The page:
1.5 Which national regulatory bodies are responsible for enforcing the applicable laws and regulations? What powers do they have?

Oversight powers over both oil and gas activities in Venezuela fall to the Ministry of Petroleum, which has ample discretionary powers to regulate both industries, including its direct control over PDVSA (and, indirectly, its affiliates).

Additional oversight powers specifically for the gas industry are conferred upon Ente Nacional del Gas, which functions as an industry watchdog and development-promoting entity; although in practice its relevance has been rather limited.

Pursuant to Presidential Decree 5 (see question 1.3), a presidential commission - the Alí Rodríguez Presidential Commission - was appointed to oversee the reorganisation and restructuring of the oil and gas industries. This commission has ample discretionary powers over hydrocarbon activities in general, including the exercise of direct control over PDVSA's operations. Notably, the commission is chaired by the vice president of economy and not by the minister of petroleum.

Finally, the Anti-Blockade Constitutional Law for the National Development and Guarantee of Human Rights (see question 1.3) created the International Centre for Productive Investment, which will function as a single, centralised coordination agency to oversee private investment in different industries, without any exclusions or carve-outs in relation to oil and gas.

1.6 What is the national regulators' general approach in regulating the oil and gas industry?

The regulatory activity carried out by the Ministry of Petroleum - as well as by the national legislature and executive - tends to be rather reactive and responds to particular circumstances, contingencies and temporary issues as they arise - in particular, those potentially affecting domestic upstream activities and international markets, such as cyclical downturns. However, in the past couple of decades, executive orders and regulations have tended to be consistent with underlying long-term strategies in connection with the Oil Sovereignty Plan, under which the local energy industry has strayed further from engagement with international oil companies and private investment.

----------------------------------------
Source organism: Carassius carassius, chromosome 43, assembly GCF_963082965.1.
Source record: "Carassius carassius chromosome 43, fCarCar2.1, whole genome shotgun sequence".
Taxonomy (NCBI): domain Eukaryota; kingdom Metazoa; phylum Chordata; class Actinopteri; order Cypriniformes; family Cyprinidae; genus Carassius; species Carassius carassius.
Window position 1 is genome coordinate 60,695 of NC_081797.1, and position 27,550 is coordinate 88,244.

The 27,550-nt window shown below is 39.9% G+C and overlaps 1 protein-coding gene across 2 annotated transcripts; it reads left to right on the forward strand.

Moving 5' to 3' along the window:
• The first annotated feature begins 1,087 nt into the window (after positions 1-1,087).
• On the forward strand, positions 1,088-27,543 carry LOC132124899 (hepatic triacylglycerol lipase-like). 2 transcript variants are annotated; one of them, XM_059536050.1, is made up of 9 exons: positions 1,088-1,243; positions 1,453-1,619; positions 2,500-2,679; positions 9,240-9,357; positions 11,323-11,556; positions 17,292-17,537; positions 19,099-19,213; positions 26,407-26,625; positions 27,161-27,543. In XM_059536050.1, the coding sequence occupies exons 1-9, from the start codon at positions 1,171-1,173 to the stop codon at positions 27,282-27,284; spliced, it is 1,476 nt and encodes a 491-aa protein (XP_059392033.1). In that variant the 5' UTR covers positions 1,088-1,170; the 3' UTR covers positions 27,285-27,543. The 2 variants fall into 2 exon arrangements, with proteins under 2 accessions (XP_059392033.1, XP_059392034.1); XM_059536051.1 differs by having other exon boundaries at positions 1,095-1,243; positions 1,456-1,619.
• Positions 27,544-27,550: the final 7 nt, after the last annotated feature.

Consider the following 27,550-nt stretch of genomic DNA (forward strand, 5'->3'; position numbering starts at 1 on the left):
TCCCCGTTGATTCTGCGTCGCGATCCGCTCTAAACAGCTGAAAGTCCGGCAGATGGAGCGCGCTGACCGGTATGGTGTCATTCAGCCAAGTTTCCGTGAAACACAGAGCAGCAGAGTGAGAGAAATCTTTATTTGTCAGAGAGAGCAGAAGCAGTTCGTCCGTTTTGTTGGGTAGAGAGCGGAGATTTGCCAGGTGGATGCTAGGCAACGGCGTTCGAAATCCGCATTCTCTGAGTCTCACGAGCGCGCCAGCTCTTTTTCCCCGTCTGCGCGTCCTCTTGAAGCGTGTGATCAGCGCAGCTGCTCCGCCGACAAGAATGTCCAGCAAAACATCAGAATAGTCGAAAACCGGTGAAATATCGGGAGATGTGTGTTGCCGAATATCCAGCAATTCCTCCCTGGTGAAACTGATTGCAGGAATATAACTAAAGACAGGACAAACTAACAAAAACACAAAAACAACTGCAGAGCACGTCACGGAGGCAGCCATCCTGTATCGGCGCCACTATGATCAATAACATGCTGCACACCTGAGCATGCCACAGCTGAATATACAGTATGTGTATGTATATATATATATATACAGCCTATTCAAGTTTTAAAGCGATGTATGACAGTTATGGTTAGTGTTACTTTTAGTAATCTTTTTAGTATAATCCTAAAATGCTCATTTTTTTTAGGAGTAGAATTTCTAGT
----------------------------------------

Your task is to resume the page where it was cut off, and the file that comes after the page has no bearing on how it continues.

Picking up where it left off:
On the other hand, no comprehensive plans to attract foreign investment and develop further capital-intensive projects (eg, the Carabobo project in the Orinoco Oil Belt and offshore non-associated gas projects) are currently in place.

1.7 What role do provincial, state and/or other local government regulatory bodies play in the regulation of the oil and gas industry?

State and municipal authorities have virtually no oversight, taxing or regulatory powers over the oil and gas sector, because these powers are reserved to the state (ie, the national government). For its part, under the revenue-sharing provisions of the Constitution, PDVSA and the national government are obliged to appropriate portions of the national tax income and royalties to the local and authorities in the annual budgets.

2 Oil and gas industry

2.1 How mature is the oil and gas industry in your jurisdiction?

The Venezuelan oil industry dates back to the early 20 century, when prospectors drilled the first wells in western Venezuela, in the Lake Maracaibo basin.

The industry is thus mature and well developed, having undergone different phases during which the balance between the involvement of private international oil companies (IOCs) and state intervention has continually shifted.

Given the relevance of oil revenues to Venezuela's fiscal income and the country's reliance (dependence, even) on such revenues to leverage economic development, the country's economy has expanded in sync with oil output. Thus, ancillary financial, engineering, technical and legal services are well tailored to serve and support Venezuela's energy sector.

The gas industry lacks the same level of industrial development, making the stranded-asset risk for natural far greater than it currently is for liquid hydrocarbons. For example, Venezuela currently does not have liquefied natural gas export facilities.

2.2 What are the key oil and gas products which are produced in your jurisdiction and where are activities typically based?

Venezuela holds the largest crude oil reserves in the world, with around 303 billion barrels of proved oil reserves. Oil activities are generally divided between western Venezuela (the Lake Maracaibo basin) and eastern Venezuela (including the deposits in...